Two weeks ago a German daily reported that ATA is also in talks with Berlin.
We should hear by October if (and what of) ATA's plans come to fruition.
On a side note: does someone here know, when the next D-check is due for one of ATA's L1011-500?
Ramerinianair From United States of America, joined Nov 2003, 1486 posts, RR: 0
Reply 14, posted (10 years 6 months 1 week 6 days 5 hours ago) and read 6312 times:
I'll agree that the best cities on the east coast to launch such service are BOS and NYC. There is one problem. ATA only has facilities at LGA not at JFK. LGA has a perimiter rule and therefore they could only have these flights go out on Saturday. Out of BOS, ATA would be able to go daily.
PHX Flyer From United States of America, joined Apr 2001, 610 posts, RR: 0
Reply 15, posted (10 years 6 months 1 week 6 days 5 hours ago) and read 6231 times:
<< ATA only has facilities at LGA not at JFK.>>
Not quite correct. ATA currently serves LGA, but not JFK. However, ATA does have a pilot crew base at JFK, and all previously scheduled long-haul flights departed from JFK too. Shannon and Edinburgh come to mind, as well as countless charters.
Chicago757 From United States of America, joined May 2003, 383 posts, RR: 1
Reply 17, posted (10 years 6 months 1 week 5 days 22 hours ago) and read 5313 times:
As an ATA gate agent at MDW, I read an employee article stating that George Mikelsons (Chairman of ATA) plans on using Orlando as the departure point for these overseas to Europe. He stated that if we were to use New York , or Boston, on the east coast, we'd get killed by other airlines. I think MCO would be ok, but I also think that now that MDW is international, we could monopolize the nonstop Europe market out of Chicago Midway.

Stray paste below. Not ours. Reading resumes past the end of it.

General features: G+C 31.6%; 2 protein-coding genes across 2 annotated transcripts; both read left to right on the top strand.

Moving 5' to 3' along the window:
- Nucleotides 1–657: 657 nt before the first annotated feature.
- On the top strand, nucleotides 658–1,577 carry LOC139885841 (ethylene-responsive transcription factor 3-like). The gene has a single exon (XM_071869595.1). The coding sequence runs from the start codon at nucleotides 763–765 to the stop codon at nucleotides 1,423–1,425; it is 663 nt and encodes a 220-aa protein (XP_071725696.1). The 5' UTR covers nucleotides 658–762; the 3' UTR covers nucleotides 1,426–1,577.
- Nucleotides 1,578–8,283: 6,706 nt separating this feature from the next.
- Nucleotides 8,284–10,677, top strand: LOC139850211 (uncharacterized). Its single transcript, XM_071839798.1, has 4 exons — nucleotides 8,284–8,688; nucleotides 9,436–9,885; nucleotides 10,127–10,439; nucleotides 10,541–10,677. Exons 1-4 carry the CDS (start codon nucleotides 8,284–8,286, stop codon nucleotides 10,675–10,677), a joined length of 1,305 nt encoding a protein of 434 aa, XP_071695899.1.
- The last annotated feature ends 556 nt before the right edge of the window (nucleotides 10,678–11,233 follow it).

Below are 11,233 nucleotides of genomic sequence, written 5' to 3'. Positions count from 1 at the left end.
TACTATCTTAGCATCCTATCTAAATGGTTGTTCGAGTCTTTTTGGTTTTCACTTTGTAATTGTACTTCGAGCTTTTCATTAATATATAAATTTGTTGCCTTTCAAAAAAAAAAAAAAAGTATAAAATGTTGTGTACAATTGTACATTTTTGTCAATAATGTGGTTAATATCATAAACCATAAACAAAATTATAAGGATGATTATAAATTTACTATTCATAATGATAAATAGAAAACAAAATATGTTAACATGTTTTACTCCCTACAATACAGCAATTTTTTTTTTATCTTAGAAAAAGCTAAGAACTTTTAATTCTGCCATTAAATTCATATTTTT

Legend11 From United States of America, joined Jun 2004, 107 posts, RR: 2
Reply 18, posted (10 years 6 months 1 week 5 days 21 hours ago) and read 5246 times:
Not sure you could go non-stop MDW to Europe due to runway configurations at MDW. At least, the runway length would have some impact on max TO weight, which would have the effect of either limiting the number of pax or more likely, how much fuel could be uploaded at MDW.
ORDflyer From United States of America, joined Aug 2004, 511 posts, RR: 0
Reply 20, posted (10 years 6 months 1 week 5 days 18 hours ago) and read 5167 times:
"A fuelstop will make the market appeal considerably less favourable, and a very hard sell"
I agree...while I'm sure ATA would love to be able to fly some European flights from MDW since they get connecting traffic, the lack of a nonstop route will put them at a huge disadvantage compared to the carriers at ORD. But, they may be able to make a one stop route work from MDW if they can offer significantly lower fares than ORD airlines, and serve a route that is not currenlty served from ORD (CGN fits this profiie). They'll probably have a tough time luring the business travellers who want the quickest route, but they may find some leisure travellers willing to endure a slightly longer trip to save some money.